CINCINNATI — Manager Bryan Price leaned back in his office chair, locked his hands behind his head and flashed a smile.
Talking as if he might be a television anchor, he said, “And here’s some good news.”
Good news? Coming from the home manager’s office in Great American Ball Park? There hasn’t been good news emanating there since, oh, the second week of spring training.
After Price said, “And here’s some good news,” he had to wait for the media laughter to subside before he continued.
“Marlon Byrd’s rehab and recovery has done way better than I anticipated,” said Price, referring to his left fielder who broke his wrist 14 days ago. “His broken bone has mended quickly, he doesn’t have soreness and he has done a lot of baseball activity while we were on the road, including swinging a bat, running and throwing.”
As a result, Byrd was scheduled to play a rehab game Wednesday night in Pensacola and play again Thursday and possibly return to the Reds for a weekend series against the Miami Marlins.
“That’s not good news, that’s great news,” said Price. When somebody said it was an amazingly quick recovery for a broken bone, Price said, “Yes, it really is. I don’t anyone could anticipate how quickly he came out of that immobilization wrist guard. To actually return to baseball activity so soon is awesome.”
To make it even more awesome, Byrd hit a three-run home run for the Pensacola Blue Wahoos Wednesday night.
RETURNING NOW TO regular programming, i.e., injuries, the prognosis for pitcher Jon Moscot is not good. In fact, it is bad.
Moscot separated his left shoulder, his non-pitching shoulder, making a diving tag during a rundown play last week. There is a distinct possibility he will require surgery, something that was to be determined late Wednesday afternoon.
“We know the shoulder injury is fairly extensive,” said Price. “You hate to say it doesn’t look good for his imminent return, but I think it is fair to say it will be a while before we see Jonny back pitching again.”
Of course, these days the Reds are searching blindly for positives and Price said, “If we are looking for things that aren’t as bad as they look, then it is absolutely right that it is good that it is Moscot’s non-throwing shoulder. But it is a dislocation and if you don’t get that shoulder stable it can happen again with a much higher probability.”
JOEY VOTTO WAS NOT in Wednesday’s lineup, but nothing is amiss. Just a routine day off.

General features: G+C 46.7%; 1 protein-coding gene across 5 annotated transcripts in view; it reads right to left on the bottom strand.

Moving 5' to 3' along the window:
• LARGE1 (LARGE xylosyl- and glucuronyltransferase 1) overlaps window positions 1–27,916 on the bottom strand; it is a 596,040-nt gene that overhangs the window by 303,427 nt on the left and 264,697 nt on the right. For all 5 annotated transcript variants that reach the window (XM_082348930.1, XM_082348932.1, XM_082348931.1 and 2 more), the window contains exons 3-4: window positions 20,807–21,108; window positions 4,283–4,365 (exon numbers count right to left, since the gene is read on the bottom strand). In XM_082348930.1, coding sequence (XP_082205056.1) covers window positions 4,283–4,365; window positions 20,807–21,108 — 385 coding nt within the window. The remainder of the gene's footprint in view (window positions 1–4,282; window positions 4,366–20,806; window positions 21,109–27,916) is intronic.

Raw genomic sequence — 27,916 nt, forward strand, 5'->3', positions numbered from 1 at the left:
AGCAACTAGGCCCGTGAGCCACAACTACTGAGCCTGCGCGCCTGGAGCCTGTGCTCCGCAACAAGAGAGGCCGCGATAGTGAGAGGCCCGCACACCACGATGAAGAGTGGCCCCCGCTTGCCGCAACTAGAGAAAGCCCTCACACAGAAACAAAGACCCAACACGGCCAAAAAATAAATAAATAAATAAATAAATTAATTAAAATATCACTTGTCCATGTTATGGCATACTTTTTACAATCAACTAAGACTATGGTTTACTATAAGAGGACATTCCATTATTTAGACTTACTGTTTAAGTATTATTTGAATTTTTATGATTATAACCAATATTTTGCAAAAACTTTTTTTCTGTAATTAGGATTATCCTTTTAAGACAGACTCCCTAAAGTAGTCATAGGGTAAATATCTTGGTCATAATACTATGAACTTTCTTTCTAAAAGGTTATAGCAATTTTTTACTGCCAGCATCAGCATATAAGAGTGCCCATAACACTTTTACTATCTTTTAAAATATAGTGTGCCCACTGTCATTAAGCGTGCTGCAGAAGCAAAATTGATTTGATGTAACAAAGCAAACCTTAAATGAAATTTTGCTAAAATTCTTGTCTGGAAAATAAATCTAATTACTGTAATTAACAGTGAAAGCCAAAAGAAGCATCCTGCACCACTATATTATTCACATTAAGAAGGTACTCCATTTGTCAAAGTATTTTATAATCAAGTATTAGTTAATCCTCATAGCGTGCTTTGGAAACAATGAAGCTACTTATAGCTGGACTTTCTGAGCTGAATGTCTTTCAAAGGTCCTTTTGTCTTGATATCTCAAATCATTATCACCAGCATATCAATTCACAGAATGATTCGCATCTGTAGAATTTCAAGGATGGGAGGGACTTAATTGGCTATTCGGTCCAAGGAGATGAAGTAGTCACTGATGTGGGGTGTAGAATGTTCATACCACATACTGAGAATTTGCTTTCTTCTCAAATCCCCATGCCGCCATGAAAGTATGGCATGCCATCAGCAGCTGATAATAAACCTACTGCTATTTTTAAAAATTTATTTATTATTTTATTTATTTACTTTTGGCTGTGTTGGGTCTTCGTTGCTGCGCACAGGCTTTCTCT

“This a stretch of our first 20-straight games, so this is simply a day off,” said Price. “We got Jay Bruce a partial day off yesterday with him being a DH, a bit of a breather. Todd Frazier is another guy who may necessitate a day off in the near future.”
IS THERE ANY OTHER good observations coming from the manager’s office?
“Well, it is an awful lot of fun watching Todd Frazier,” said Price. “We all know how fun it is to watch a guy doing something particularly well for a stretch of time. Watching Todd hit right now is an awful lot of fun.”
Frazier has hit safely in 10 of his last 11 games (19-46, .413) with seven doubles, four homers and nine RBI.
ASKED HOW THIS SEASON, stuffed with even more injuries than last year, feels in comparison to last year, Price was philosophical. How else could he be?
“It is difficult to put into words and articulate it in a way that anyone would understand, because it is convoluted over what our expectations were,” he said.
“We knew going into the season we had to stay healthy and that has been challenging,” he said. “But we have good athletes and guys who play with energy, passion and love for the game. We are getting a chance to see younger players and some of the players we got in trades. We’re giving opportunities to guys at the Triple-A level. It is not what we anticipated and not what we expected our 25-man roster to be in mid-June. But it is and there are some exciting young guys to see.”
THINGS ALWAYS CAN be worse, like in Philadelphia. Is Phillies manager Ryne Sandberg the next to go? A scout who was at Tuesday’s game, an 18-3 piece of ugliness lost by the Phillies to Baltimore, said midway through the game the bullpen occupants took the phone off the hook. They didn’t want any part of the game. Outfielder Jeff Francoeur pitched the final two innings for the Phillies, the only scoreless inning a Philadelphia ‘pitcher’ recorded.
QUOTE OF THE DAY: “We still have a competitive 25-man roster so there is no reason to turn down our expectations. We’ll play hard and see where things fall.” — Reds manager Bryan Price.